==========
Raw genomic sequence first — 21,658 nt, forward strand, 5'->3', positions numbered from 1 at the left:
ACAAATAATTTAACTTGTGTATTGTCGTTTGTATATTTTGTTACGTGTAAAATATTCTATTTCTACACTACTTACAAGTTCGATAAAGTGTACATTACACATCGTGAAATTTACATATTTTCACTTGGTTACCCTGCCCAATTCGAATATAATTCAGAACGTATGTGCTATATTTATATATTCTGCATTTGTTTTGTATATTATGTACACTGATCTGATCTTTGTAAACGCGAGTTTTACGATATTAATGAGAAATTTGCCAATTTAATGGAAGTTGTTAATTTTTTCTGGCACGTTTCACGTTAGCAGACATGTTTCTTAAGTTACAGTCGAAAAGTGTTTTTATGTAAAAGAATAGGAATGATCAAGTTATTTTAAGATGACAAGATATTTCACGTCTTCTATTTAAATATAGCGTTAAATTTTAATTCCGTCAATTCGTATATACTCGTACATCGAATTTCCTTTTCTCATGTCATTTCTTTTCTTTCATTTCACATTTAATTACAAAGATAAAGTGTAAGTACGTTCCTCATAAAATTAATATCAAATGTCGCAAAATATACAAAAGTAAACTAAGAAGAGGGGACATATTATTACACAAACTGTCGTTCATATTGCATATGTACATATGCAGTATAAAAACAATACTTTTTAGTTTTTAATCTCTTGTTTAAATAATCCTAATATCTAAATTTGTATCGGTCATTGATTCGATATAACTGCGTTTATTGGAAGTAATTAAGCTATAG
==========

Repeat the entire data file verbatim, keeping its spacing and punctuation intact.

Raw genomic sequence first — 21,658 nt, forward strand, 5'->3', positions numbered from 1 at the left:
ACAAATAATTTAACTTGTGTATTGTCGTTTGTATATTTTGTTACGTGTAAAATATTCTATTTCTACACTACTTACAAGTTCGATAAAGTGTACATTACACATCGTGAAATTTACATATTTTCACTTGGTTACCCTGCCCAATTCGAATATAATTCAGAACGTATGTGCTATATTTATATATTCTGCATTTGTTTTGTATATTATGTACACTGATCTGATCTTTGTAAACGCGAGTTTTACGATATTAATGAGAAATTTGCCAATTTAATGGAAGTTGTTAATTTTTTCTGGCACGTTTCACGTTAGCAGACATGTTTCTTAAGTTACAGTCGAAAAGTGTTTTTATGTAAAAGAATAGGAATGATCAAGTTATTTTAAGATGACAAGATATTTCACGTCTTCTATTTAAATATAGCGTTAAATTTTAATTCCGTCAATTCGTATATACTCGTACATCGAATTTCCTTTTCTCATGTCATTTCTTTTCTTTCATTTCACATTTAATTACAAAGATAAAGTGTAAGTACGTTCCTCATAAAATTAATATCAAATGTCGCAAAATATACAAAAGTAAACTAAGAAGAGGGGACATATTATTACACAAACTGTCGTTCATATTGCATATGTACATATGCAGTATAAAAACAATACTTTTTAGTTTTTAATCTCTTGTTTAAATAATCCTAATATCTAAATTTGTATCGGTCATTGATTCGATATAACTGCGTTTATTGGAAGTAATTAAGCTATAG